5.5 - 7.5 Acid - Neutral

  • Light

    Coleus likes partial shade

    Partial shade

  • Frost

    Coleus is not frost hardy

    Not Frost hardy

  • Soil

    Coleus likes moist and free draining

    Moist and free draining

  • Water

    Coleus likes occasional watering

    Occasional watering

Plant & bloom calendar

  •  
    Best time to plant
  •  
    When the plant will bloom

full grown dimensions

The size of a fully grown Coleus is 0.60meters x 0.60meters 0.60 M 0.60 M

Solenostemon scutellarioides syn. Plectranthus scutellarioides, Coleus scutellarioides, Coleus blumei

Coleus, or the painted nettle, is an annual or short lived evergreen perennial (in warmer climates) and is grown mostly for the colourful foliage it produces. It has nettle-like leaves with serrated edges, and they come in a range of colours and leaf shapes; reds, purples, greens, yellows. Taller varieties can be used in borders, and shorter varieties can be grown in pots. Coleus is part of the Lamiaceae family. Many botanists have it labelled under Plectranthus scutellarioides, and others have it as Solenostemon scutellarioides, Coleus scutellarioides or even Coleus blumei. In horticulture, you will find Coleus typically labelled under all of these variations. In the wild, Coleus is native to Tropical and Subtropical Asia and northern Australia. It typically grows around 60cm tall but different varieties will have different forms and vigour. It does produce flowers although these are deemed to be insignificant when making comparisons to the foliage and to other flowering plants. In the wild it would form a small woody evergreen plant, but in cultivation it is usually grown as an annual, from either cuttings or from seed, as a short-lived perennial under winter protection, or even as a house plant. It is not hardy in many countries and will not survive frost. There are hundreds of different cultivars available.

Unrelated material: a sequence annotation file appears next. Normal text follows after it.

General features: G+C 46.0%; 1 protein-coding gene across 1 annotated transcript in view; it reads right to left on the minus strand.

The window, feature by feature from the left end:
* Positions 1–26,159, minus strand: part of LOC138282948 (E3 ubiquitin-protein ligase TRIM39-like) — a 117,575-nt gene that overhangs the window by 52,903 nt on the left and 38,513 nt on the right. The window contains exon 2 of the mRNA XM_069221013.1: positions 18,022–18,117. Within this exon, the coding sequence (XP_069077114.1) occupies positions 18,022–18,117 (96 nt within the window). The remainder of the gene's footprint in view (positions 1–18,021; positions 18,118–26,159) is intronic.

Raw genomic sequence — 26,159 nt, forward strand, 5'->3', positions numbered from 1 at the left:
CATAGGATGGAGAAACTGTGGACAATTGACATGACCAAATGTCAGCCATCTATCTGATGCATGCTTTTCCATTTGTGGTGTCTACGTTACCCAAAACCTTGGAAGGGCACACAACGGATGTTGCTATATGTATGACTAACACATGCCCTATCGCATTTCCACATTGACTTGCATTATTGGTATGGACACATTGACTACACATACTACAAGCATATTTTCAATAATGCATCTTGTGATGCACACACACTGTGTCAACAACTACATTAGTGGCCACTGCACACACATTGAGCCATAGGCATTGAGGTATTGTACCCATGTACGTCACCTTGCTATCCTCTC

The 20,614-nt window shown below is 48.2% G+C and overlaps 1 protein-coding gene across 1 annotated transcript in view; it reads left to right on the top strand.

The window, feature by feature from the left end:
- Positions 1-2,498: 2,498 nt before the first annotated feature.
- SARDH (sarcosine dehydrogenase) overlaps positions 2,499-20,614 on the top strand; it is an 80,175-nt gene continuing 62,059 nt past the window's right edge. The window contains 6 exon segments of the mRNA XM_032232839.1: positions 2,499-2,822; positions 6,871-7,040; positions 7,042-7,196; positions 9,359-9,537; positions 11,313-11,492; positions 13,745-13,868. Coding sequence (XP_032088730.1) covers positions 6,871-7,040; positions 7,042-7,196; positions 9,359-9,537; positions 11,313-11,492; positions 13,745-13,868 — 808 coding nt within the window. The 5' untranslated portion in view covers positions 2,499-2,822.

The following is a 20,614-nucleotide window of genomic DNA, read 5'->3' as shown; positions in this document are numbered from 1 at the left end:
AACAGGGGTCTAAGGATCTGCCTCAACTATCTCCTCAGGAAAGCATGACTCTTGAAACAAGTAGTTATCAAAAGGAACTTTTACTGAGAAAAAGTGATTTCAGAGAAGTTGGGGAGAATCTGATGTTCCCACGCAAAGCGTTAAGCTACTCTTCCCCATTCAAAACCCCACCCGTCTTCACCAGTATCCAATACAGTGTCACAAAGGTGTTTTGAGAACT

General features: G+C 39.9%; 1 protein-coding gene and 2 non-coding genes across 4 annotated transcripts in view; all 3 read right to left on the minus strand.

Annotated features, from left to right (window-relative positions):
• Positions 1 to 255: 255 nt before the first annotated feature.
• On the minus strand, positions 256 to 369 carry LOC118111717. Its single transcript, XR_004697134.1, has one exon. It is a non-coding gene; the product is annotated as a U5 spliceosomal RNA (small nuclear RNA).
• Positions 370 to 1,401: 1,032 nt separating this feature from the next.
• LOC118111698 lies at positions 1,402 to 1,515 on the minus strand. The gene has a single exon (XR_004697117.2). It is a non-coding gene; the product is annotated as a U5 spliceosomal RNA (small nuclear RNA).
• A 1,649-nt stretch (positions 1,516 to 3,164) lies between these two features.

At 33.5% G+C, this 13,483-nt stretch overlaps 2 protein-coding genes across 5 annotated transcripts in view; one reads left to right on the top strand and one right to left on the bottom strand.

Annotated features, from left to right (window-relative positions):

Flowering Season

From Mid Summer TO Early Autumn